Rob Neyer has a fantasy baseball game

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neyer.jpgESPN’s Rob Neyer sits up in his little cottage up in the Pacific Northwest making people think that he’s this calm, peaceful guy who just researches and writes about baseball all day, but he’s really a ruthless multi-media kingpin:

Imagine Sports Inc., a leading online fantasy sports gaming company,
today announced a deal with baseball analyst and author Rob Neyer,
whose “SweetSpot” blog is a popular long-running feature on ESPN.com.
Under the partnership, Imagine Sports will work with Neyer to produce
fantasy baseball games based on statistics from the past using the
“Diamond Mind Baseball” simulation software.

Call me paranoid, but I think Rob rushed this announcement to steal my thunder. I mean, I can’t go into detail right now, but because of this press release, my marketing team and I are going to have to totally rethink our rollout of “Craig Calcaterra’s MicroLeague Baseball ’10”.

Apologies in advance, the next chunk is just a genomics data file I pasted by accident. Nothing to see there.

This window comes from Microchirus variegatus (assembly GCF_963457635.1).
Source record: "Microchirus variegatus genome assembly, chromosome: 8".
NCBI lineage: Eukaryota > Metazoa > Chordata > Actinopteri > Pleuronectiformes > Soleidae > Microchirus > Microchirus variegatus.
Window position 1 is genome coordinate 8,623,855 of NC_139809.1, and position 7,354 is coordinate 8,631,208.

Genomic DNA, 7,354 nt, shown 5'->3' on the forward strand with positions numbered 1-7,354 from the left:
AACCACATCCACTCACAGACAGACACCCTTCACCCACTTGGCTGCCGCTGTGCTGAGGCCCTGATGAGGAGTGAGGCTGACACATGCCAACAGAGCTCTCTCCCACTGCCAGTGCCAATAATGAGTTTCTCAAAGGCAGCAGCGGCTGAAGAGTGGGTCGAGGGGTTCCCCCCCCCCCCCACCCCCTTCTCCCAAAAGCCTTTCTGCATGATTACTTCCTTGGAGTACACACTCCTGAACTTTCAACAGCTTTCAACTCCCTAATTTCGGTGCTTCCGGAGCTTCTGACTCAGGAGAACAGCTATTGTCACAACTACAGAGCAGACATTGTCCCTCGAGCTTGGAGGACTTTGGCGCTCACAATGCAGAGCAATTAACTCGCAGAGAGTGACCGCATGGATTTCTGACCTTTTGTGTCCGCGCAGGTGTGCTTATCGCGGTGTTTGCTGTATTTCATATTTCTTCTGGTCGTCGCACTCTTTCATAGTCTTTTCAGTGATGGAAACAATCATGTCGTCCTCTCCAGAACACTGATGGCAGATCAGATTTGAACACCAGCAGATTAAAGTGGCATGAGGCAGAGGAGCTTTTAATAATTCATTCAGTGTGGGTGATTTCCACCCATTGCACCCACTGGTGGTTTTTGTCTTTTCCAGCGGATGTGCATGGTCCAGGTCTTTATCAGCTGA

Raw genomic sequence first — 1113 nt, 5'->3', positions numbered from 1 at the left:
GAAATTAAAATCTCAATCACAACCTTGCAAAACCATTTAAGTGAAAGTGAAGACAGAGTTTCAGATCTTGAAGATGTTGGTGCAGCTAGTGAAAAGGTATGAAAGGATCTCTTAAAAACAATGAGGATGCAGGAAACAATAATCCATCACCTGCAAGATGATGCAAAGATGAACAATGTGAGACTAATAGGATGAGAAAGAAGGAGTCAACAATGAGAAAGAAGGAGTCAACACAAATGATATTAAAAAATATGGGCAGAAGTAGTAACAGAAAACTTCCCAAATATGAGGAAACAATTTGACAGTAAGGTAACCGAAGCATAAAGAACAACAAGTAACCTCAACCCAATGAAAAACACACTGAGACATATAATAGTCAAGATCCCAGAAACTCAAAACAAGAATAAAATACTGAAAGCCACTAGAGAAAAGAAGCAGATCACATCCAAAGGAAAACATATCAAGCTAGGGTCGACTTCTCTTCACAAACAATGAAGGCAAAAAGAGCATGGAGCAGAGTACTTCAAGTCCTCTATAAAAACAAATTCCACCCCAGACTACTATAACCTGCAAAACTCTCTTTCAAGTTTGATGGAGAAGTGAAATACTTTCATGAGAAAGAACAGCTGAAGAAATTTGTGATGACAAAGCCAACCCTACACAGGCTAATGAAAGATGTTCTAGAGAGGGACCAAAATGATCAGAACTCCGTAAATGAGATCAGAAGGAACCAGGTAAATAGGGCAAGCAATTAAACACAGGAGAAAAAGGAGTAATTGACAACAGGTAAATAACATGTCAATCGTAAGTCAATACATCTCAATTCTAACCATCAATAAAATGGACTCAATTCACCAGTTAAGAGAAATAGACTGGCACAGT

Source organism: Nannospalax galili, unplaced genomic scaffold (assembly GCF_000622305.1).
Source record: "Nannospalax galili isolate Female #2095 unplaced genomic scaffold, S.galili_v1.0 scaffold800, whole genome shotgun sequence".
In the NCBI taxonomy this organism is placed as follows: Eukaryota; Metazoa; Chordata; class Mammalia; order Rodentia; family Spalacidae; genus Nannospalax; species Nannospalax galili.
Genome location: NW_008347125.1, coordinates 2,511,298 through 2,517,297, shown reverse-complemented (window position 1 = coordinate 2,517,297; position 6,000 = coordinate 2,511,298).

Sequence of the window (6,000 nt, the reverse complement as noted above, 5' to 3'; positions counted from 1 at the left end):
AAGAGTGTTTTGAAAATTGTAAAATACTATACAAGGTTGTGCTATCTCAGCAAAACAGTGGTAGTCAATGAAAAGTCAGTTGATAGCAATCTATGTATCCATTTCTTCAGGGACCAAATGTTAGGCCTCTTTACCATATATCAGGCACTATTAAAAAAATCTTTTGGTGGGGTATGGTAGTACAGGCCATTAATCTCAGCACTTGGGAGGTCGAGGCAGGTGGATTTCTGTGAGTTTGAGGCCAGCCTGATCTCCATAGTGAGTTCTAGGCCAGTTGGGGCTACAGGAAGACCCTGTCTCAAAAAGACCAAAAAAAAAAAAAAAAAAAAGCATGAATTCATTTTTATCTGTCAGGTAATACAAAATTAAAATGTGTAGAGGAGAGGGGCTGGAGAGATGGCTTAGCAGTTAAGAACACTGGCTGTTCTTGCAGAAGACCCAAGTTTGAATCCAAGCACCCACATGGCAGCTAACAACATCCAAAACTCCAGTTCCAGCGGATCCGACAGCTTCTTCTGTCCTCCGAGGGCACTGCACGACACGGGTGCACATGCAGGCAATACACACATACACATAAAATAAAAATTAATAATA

But I’m willing to let bygones be bygones here. In fact, I’ve even accepted Rob’s invitation to join a league test-driving Rob’s new game. The problem: my opponents, who consist of a who’s-sorta-who of baseball quasi-royalty, are all likely better fantasy players than I am. Really, I truly suck at this stuff. So in order to win, I need to use the only advantage I have — the heartless deviousness I perfected during my legal career — in order to have a chance at victory.  My gameplan:

  • Doug Glanville: Former Cubs, Phillies and Rangers centerfielder and current New York Times columnist. I fear Glanville more than any other player in this league. He’s an Ivy League educated engineer, he knows more about baseball than I ever will and based on his writing he’s thoughtful, balanced, reasonable, well-rounded and admirable.  My only hope against him is to engage in psychological warfare: Since the game allows you to use any player from history, I am going to draft a late-career version of Glanville in the first round and constantly offer him back to real-life Glanville in a trade for a Cy Young quality pitcher. Even if he doesn’t eventually bite, the struggle between ego an reason may throw him off his game long enough for me to gain an advantage.   
  • Joe Posnanski: I’ll do the same think with Poz, but instead of Glanville, I’ll offer him back Duane Kuiper. Substitute the ego-reason distraction with the 7,000 word blog post my proposal will inspire and the same effect will be had.